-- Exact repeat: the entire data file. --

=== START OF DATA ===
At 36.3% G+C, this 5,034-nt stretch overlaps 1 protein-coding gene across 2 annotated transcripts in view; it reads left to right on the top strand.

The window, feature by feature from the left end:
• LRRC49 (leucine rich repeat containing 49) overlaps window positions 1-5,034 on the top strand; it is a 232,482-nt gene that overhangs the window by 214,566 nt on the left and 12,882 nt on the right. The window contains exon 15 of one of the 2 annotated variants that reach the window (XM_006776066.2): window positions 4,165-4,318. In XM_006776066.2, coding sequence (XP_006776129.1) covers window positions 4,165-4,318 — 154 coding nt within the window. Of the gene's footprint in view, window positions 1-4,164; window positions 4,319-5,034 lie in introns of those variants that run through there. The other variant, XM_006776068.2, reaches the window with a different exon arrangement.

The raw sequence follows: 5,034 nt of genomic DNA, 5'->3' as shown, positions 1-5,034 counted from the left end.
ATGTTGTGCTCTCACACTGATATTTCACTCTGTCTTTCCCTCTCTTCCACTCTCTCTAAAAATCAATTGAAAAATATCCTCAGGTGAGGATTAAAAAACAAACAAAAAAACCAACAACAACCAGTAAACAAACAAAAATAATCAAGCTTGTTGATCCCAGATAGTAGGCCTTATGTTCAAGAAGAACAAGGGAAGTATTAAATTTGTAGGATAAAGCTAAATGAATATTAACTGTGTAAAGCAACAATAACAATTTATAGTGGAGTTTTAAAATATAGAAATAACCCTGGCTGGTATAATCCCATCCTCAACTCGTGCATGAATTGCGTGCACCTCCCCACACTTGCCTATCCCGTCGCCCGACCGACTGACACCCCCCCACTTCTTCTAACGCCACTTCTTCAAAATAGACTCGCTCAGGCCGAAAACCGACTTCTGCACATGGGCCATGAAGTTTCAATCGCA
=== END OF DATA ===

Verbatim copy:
At 36.3% G+C, this 5,034-nt stretch overlaps 1 protein-coding gene across 2 annotated transcripts in view; it reads left to right on the top strand.

The window, feature by feature from the left end:
• LRRC49 (leucine rich repeat containing 49) overlaps window positions 1-5,034 on the top strand; it is a 232,482-nt gene that overhangs the window by 214,566 nt on the left and 12,882 nt on the right. The window contains exon 15 of one of the 2 annotated variants that reach the window (XM_006776066.2): window positions 4,165-4,318. In XM_006776066.2, coding sequence (XP_006776129.1) covers window positions 4,165-4,318 — 154 coding nt within the window. Of the gene's footprint in view, window positions 1-4,164; window positions 4,319-5,034 lie in introns of those variants that run through there. The other variant, XM_006776068.2, reaches the window with a different exon arrangement.

The raw sequence follows: 5,034 nt of genomic DNA, 5'->3' as shown, positions 1-5,034 counted from the left end.
ATGTTGTGCTCTCACACTGATATTTCACTCTGTCTTTCCCTCTCTTCCACTCTCTCTAAAAATCAATTGAAAAATATCCTCAGGTGAGGATTAAAAAACAAACAAAAAAACCAACAACAACCAGTAAACAAACAAAAATAATCAAGCTTGTTGATCCCAGATAGTAGGCCTTATGTTCAAGAAGAACAAGGGAAGTATTAAATTTGTAGGATAAAGCTAAATGAATATTAACTGTGTAAAGCAACAATAACAATTTATAGTGGAGTTTTAAAATATAGAAATAACCCTGGCTGGTATAATCCCATCCTCAACTCGTGCATGAATTGCGTGCACCTCCCCACACTTGCCTATCCCGTCGCCCGACCGACTGACACCCCCCCACTTCTTCTAACGCCACTTCTTCAAAATAGACTCGCTCAGGCCGAAAACCGACTTCTGCACATGGGCCATGAAGTTTCAATCGCA